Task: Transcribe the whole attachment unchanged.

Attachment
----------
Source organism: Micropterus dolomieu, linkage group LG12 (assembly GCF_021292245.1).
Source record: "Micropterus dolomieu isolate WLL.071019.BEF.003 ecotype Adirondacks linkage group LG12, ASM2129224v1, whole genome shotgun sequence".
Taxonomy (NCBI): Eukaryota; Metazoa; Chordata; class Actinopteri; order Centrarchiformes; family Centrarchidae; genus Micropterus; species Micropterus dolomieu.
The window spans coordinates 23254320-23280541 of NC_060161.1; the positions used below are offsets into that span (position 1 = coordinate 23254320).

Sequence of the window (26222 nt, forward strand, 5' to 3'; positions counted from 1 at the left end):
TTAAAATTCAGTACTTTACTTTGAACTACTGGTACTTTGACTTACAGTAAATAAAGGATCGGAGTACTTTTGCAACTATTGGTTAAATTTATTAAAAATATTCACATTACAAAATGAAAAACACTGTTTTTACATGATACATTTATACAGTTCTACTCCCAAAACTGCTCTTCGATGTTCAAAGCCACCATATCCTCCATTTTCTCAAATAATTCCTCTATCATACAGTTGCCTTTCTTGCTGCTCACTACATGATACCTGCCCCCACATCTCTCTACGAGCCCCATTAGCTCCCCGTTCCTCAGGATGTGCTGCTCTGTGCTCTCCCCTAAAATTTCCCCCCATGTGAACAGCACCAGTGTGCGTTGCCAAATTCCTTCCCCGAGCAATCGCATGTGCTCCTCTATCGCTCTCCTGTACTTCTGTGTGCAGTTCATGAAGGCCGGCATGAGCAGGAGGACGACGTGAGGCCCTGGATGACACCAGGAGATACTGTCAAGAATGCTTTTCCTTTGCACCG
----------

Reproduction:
Source organism: Micropterus dolomieu, linkage group LG12 (assembly GCF_021292245.1).
Source record: "Micropterus dolomieu isolate WLL.071019.BEF.003 ecotype Adirondacks linkage group LG12, ASM2129224v1, whole genome shotgun sequence".
Taxonomy (NCBI): Eukaryota; Metazoa; Chordata; class Actinopteri; order Centrarchiformes; family Centrarchidae; genus Micropterus; species Micropterus dolomieu.
The window spans coordinates 23254320-23280541 of NC_060161.1; the positions used below are offsets into that span (position 1 = coordinate 23254320).

Sequence of the window (26222 nt, forward strand, 5' to 3'; positions counted from 1 at the left end):
TTAAAATTCAGTACTTTACTTTGAACTACTGGTACTTTGACTTACAGTAAATAAAGGATCGGAGTACTTTTGCAACTATTGGTTAAATTTATTAAAAATATTCACATTACAAAATGAAAAACACTGTTTTTACATGATACATTTATACAGTTCTACTCCCAAAACTGCTCTTCGATGTTCAAAGCCACCATATCCTCCATTTTCTCAAATAATTCCTCTATCATACAGTTGCCTTTCTTGCTGCTCACTACATGATACCTGCCCCCACATCTCTCTACGAGCCCCATTAGCTCCCCGTTCCTCAGGATGTGCTGCTCTGTGCTCTCCCCTAAAATTTCCCCCCATGTGAACAGCACCAGTGTGCGTTGCCAAATTCCTTCCCCGAGCAATCGCATGTGCTCCTCTATCGCTCTCCTGTACTTCTGTGTGCAGTTCATGAAGGCCGGCATGAGCAGGAGGACGACGTGAGGCCCTGGATGACACCAGGAGATACTGTCAAGAATGCTTTTCCTTTGCACCG